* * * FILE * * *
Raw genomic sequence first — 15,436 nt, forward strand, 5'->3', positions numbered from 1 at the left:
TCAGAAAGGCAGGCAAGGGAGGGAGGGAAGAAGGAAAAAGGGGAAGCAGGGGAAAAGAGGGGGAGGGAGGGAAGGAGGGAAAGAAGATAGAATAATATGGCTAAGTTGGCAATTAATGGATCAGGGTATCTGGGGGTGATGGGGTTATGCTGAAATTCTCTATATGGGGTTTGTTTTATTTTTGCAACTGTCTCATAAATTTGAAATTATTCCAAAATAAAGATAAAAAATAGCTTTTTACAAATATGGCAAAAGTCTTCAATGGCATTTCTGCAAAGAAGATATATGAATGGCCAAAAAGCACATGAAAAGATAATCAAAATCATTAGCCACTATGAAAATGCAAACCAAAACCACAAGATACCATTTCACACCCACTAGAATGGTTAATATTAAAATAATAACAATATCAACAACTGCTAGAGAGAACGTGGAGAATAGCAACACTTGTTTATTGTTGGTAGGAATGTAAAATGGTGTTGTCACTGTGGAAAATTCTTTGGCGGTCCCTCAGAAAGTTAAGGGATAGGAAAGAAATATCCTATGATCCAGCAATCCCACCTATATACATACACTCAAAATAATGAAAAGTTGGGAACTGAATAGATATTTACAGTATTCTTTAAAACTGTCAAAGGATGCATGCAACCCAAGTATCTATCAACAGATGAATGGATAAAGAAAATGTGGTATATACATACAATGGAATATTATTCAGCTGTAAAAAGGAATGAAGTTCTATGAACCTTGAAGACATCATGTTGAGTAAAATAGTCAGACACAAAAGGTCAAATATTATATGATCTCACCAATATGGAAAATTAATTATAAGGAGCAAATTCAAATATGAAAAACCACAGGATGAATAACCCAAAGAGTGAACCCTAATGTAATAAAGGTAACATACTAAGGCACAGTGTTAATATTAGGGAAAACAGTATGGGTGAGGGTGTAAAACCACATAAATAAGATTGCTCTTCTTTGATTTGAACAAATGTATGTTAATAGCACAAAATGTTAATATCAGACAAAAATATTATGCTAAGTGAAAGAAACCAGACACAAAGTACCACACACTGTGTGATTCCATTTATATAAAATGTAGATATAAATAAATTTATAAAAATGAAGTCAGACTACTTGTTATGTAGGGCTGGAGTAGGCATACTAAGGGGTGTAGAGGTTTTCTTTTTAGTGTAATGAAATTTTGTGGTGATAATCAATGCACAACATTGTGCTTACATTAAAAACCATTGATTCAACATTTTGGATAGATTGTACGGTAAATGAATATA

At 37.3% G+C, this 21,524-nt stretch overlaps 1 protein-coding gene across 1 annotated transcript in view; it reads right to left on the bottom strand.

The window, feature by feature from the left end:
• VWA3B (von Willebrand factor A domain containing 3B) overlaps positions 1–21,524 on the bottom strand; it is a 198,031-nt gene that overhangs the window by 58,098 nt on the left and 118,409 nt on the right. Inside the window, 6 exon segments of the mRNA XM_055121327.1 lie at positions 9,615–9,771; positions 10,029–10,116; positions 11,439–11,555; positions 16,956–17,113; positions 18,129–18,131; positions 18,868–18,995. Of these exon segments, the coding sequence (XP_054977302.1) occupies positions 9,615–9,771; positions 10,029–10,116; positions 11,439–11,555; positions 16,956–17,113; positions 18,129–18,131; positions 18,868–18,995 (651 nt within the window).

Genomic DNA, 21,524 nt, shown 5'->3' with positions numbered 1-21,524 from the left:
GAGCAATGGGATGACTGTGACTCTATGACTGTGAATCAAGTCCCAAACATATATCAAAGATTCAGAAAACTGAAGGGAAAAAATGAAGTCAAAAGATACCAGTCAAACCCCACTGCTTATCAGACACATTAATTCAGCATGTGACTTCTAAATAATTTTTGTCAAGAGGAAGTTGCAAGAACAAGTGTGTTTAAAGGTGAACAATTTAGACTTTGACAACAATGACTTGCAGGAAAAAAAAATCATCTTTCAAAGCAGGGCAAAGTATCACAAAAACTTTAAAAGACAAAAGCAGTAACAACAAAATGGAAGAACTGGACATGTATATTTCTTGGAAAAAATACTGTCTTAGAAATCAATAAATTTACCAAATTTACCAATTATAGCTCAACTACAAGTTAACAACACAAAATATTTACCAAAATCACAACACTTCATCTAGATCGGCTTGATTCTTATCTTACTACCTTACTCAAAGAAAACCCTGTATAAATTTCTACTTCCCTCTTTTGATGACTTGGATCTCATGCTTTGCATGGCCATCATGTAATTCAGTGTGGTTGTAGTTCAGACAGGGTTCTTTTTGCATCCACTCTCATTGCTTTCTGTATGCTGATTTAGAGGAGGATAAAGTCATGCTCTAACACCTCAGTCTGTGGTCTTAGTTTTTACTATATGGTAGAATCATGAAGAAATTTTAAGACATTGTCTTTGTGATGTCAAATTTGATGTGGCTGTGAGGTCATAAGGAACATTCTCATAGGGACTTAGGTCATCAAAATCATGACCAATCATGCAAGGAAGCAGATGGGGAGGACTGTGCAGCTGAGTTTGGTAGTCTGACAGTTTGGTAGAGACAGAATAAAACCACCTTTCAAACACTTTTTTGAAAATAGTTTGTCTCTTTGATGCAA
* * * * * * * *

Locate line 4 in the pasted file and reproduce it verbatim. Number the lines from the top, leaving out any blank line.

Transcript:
The window, feature by feature from the left end: